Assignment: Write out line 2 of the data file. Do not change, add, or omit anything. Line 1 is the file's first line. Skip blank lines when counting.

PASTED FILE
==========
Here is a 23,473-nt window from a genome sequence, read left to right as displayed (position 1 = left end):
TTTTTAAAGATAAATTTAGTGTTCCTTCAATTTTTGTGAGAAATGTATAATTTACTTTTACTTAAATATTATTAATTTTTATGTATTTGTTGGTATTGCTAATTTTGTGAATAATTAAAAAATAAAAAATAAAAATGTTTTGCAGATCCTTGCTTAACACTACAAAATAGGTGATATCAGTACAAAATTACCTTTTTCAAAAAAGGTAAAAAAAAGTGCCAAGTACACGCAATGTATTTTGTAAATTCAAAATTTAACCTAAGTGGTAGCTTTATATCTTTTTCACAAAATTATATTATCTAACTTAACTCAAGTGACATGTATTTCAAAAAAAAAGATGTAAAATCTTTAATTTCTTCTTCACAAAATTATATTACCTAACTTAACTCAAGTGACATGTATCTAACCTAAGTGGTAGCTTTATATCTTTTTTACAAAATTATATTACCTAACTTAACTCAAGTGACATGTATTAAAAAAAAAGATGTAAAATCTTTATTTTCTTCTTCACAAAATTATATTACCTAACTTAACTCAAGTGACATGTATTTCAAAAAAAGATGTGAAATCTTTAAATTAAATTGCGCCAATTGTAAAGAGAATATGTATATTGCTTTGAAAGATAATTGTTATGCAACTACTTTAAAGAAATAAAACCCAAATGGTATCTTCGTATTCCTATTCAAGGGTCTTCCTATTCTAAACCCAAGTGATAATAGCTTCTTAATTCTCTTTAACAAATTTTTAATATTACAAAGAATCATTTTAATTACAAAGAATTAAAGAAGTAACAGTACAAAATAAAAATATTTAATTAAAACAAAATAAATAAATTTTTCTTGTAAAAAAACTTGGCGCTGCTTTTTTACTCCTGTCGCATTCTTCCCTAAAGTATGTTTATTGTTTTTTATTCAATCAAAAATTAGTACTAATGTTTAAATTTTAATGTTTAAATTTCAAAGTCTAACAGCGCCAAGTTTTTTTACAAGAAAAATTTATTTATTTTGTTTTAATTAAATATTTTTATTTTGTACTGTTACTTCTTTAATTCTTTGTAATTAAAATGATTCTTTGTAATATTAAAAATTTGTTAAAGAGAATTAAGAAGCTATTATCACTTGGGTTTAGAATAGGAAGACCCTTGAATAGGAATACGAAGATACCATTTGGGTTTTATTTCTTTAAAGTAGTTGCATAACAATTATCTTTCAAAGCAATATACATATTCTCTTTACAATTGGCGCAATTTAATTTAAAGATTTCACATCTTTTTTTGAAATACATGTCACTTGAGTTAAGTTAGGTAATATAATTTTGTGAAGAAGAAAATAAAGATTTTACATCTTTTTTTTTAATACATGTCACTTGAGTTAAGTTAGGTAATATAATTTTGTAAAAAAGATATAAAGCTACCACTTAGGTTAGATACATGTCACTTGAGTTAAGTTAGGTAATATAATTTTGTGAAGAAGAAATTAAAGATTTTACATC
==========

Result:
TTTTTAAAGATAAATTTAGTGTTCCTTCAATTTTTGTGAGAAATGTATAATTTACTTTTACTTAAATATTATTAATTTTTATGTATTTGTTGGTATTGCTAATTTTGTGAATAATTAAAAAATAAAAAATAAAAATGTTTTGCAGATCCTTGCTTAACACTACAAAATAGGTGATATCAGTACAAAATTACCTTTTTCAAAAAAGGTAAAAAAAAGTGCCAAGTACACGCAATGTATTTTGTAAATTCAAAATTTAACCTAAGTGGTAGCTTTATATCTTTTTCACAAAATTATATTATCTAACTTAACTCAAGTGACATGTATTTCAAAAAAAAAGATGTAAAATCTTTAATTTCTTCTTCACAAAATTATATTACCTAACTTAACTCAAGTGACATGTATCTAACCTAAGTGGTAGCTTTATATCTTTTTTACAAAATTATATTACCTAACTTAACTCAAGTGACATGTATTAAAAAAAAAGATGTAAAATCTTTATTTTCTTCTTCACAAAATTATATTACCTAACTTAACTCAAGTGACATGTATTTCAAAAAAAGATGTGAAATCTTTAAATTAAATTGCGCCAATTGTAAAGAGAATATGTATATTGCTTTGAAAGATAATTGTTATGCAACTACTTTAAAGAAATAAAACCCAAATGGTATCTTCGTATTCCTATTCAAGGGTCTTCCTATTCTAAACCCAAGTGATAATAGCTTCTTAATTCTCTTTAACAAATTTTTAATATTACAAAGAATCATTTTAATTACAAAGAATTAAAGAAGTAACAGTACAAAATAAAAATATTTAATTAAAACAAAATAAATAAATTTTTCTTGTAAAAAAACTTGGCGCTGCTTTTTTACTCCTGTCGCATTCTTCCCTAAAGTATGTTTATTGTTTTTTATTCAATCAAAAATTAGTACTAATGTTTAAATTTTAATGTTTAAATTTCAAAGTCTAACAGCGCCAAGTTTTTTTACAAGAAAAATTTATTTATTTTGTTTTAATTAAATATTTTTATTTTGTACTGTTACTTCTTTAATTCTTTGTAATTAAAATGATTCTTTGTAATATTAAAAATTTGTTAAAGAGAATTAAGAAGCTATTATCACTTGGGTTTAGAATAGGAAGACCCTTGAATAGGAATACGAAGATACCATTTGGGTTTTATTTCTTTAAAGTAGTTGCATAACAATTATCTTTCAAAGCAATATACATATTCTCTTTACAATTGGCGCAATTTAATTTAAAGATTTCACATCTTTTTTTGAAATACATGTCACTTGAGTTAAGTTAGGTAATATAATTTTGTGAAGAAGAAAATAAAGATTTTACATCTTTTTTTTTAATACATGTCACTTGAGTTAAGTTAGGTAATATAATTTTGTAAAAAAGATATAAAGCTACCACTTAGGTTAGATACATGTCACTTGAGTTAAGTTAGGTAATATAATTTTGTGAAGAAGAAATTAAAGATTTTACATC